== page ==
Wednesday, July 13, 2011

Short stories help

There are so many things to write about. Thank you, first, for all your lovely comments on my post about Cleo, and for your wonderful emails too. It gets a little easier each day. And short stories help me, as they always do. I just read The River Nemunas from Anthony Doerr's astonishingly wonderful collection, Memory Wall. I didn't know the story would be about death and grief, and it tackles these so lightly yet so powerfully, and it felt absolutely true, absolutely right to me, now, even though it is about a 15-year-old American orphan living in Lithuania with her grandfather. That is the power of fiction, isn't it?

I am busy preparing for ShortStoryVille on Saturday, for the session I am chairing on reading short stories. Is there anything you would like me to ask our three panel members, Scott Pack, David Hebblethwaite and Clare Hey, all of whom are readers but not short story writers? I have quite a list of questions myself, but more are welcome, leave a comment here. A whole day of short stories is definitely keeping me going right now, I love nothing more than talking about them and spending time with other people who love nothing more than talking about them. I'm also reading later, together with some other wonderful local authors, and haven't decided yet what to read. I will leave that til the last minute. Something older, something new, perhaps something with a cat in it, but then there's the risk I will blubber, so perhaps not.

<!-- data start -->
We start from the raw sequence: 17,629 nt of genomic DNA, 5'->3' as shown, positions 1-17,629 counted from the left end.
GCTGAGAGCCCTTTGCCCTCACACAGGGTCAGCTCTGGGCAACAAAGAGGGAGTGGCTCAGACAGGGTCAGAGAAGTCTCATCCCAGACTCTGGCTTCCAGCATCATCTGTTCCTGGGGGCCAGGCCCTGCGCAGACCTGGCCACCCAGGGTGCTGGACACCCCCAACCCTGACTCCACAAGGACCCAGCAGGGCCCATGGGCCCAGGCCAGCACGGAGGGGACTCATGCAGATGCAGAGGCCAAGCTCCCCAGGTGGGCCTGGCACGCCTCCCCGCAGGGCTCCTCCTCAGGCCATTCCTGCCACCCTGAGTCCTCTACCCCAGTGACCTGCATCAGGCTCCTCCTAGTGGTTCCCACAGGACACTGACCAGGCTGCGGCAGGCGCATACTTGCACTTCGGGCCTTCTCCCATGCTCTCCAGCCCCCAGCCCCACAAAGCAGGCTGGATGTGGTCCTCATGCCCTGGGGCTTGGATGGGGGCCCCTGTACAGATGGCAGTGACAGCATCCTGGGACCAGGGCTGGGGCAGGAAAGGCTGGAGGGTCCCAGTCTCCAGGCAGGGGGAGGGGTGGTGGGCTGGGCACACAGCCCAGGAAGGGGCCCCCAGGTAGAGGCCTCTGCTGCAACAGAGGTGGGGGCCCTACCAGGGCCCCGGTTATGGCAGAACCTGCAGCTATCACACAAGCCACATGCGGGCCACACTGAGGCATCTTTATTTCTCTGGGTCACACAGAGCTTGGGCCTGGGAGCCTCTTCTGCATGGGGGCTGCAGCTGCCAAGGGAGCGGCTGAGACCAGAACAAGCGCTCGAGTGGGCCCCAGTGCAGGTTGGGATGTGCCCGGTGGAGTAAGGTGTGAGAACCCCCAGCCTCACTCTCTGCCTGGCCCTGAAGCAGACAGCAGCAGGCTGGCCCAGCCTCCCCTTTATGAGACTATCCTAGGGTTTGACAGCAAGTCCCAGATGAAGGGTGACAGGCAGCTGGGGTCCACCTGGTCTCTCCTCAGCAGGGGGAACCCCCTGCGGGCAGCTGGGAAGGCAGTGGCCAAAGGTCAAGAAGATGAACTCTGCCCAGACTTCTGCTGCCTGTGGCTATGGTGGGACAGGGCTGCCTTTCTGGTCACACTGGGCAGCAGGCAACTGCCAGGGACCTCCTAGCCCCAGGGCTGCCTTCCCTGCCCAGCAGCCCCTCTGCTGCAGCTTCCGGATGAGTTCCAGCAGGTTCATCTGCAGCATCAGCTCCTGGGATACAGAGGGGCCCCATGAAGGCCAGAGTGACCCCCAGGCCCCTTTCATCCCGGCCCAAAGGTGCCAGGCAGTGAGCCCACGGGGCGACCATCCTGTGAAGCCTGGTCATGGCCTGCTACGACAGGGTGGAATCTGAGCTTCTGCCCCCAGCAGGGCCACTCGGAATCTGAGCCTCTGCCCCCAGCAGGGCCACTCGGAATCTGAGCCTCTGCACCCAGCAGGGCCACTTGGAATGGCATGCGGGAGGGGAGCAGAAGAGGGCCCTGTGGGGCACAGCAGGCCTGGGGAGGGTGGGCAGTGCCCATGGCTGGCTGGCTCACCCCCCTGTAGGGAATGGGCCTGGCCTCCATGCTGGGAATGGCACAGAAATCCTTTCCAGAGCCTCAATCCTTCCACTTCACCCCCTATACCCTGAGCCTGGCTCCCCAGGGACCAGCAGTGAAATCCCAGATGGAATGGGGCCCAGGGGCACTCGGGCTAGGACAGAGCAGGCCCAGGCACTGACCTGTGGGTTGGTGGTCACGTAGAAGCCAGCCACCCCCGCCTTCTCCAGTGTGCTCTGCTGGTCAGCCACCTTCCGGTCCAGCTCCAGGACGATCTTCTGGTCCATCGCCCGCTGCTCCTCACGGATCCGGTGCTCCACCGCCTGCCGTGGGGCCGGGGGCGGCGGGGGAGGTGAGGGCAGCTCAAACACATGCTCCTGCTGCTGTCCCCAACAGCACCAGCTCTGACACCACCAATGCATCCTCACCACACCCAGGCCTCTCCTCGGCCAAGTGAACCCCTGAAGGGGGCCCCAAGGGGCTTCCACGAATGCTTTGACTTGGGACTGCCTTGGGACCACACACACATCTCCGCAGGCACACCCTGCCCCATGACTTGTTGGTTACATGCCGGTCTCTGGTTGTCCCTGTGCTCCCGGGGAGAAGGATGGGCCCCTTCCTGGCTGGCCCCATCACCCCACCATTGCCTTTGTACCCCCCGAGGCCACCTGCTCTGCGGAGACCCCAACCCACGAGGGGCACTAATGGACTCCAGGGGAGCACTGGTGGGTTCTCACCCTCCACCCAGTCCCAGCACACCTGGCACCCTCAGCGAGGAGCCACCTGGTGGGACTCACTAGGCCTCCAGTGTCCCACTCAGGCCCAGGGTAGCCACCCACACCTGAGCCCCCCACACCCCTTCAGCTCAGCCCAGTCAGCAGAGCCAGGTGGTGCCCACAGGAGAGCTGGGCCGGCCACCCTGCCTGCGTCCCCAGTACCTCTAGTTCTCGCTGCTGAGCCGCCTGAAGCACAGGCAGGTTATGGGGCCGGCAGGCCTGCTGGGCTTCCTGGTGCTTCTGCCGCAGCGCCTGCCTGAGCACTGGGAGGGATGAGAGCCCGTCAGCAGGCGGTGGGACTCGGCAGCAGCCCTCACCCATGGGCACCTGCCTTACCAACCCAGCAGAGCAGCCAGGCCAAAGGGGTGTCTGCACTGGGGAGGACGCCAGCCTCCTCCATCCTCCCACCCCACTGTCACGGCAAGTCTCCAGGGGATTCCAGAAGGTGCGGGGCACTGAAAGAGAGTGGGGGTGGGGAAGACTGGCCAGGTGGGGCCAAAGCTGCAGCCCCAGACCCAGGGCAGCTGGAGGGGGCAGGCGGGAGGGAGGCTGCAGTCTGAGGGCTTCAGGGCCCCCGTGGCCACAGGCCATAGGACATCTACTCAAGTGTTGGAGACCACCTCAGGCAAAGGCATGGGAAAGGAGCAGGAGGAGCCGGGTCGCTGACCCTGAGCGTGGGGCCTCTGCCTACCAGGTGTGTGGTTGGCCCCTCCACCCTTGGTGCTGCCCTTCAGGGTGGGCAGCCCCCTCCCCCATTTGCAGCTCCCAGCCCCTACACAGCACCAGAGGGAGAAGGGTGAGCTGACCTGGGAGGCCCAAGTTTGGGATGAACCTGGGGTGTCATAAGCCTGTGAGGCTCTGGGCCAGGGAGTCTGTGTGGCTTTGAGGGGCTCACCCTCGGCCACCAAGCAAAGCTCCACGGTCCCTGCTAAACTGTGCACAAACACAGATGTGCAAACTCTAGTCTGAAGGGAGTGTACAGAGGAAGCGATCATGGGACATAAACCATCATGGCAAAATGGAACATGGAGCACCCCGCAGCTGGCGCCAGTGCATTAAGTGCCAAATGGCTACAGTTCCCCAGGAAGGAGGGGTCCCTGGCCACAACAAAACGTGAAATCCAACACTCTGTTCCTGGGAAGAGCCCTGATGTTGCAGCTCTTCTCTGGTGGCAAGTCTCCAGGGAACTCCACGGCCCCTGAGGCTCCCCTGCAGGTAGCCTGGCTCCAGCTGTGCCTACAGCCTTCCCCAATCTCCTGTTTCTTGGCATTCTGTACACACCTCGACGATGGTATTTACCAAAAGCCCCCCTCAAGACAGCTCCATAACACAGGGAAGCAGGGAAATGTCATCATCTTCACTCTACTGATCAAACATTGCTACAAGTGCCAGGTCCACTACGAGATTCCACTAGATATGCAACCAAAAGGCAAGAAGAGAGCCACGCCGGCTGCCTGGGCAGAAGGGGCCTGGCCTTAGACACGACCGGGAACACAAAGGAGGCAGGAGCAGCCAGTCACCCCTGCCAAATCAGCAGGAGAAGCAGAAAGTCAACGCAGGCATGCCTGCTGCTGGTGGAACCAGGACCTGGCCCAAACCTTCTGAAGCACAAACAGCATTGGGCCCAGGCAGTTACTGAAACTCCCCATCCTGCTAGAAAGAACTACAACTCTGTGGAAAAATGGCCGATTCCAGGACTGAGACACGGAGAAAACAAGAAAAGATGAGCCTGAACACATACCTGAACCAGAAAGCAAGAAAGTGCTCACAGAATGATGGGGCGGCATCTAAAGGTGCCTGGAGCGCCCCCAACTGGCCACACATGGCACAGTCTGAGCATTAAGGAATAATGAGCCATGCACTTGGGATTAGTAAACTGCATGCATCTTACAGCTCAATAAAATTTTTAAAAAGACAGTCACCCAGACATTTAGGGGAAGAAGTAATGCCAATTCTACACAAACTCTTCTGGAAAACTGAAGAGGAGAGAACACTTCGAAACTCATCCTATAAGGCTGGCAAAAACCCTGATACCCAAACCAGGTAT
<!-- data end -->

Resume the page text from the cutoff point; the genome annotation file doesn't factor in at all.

I will write about my time at Hawthornden soon, but here are a few pics as tasters until then:


Vanessa Gebbie said...

What lovely pics. I assume your illustrious name will go on the door of Bronte too, soon?!

Question, although I expect a zillion others will be asking the same thing - ..."Do the panel approach reading a short story in the same way as they would a longer piece of fiction? If not, what is the difference in their reading process?"

Tania Hershman said...

Thanks, V - that's a good one. If we don't get to it, you could ask that yourself!

Tim Love said...

Charles May's recent post might be a good source of questions - about the popularity of short stories; about facts, science and short stories, etc.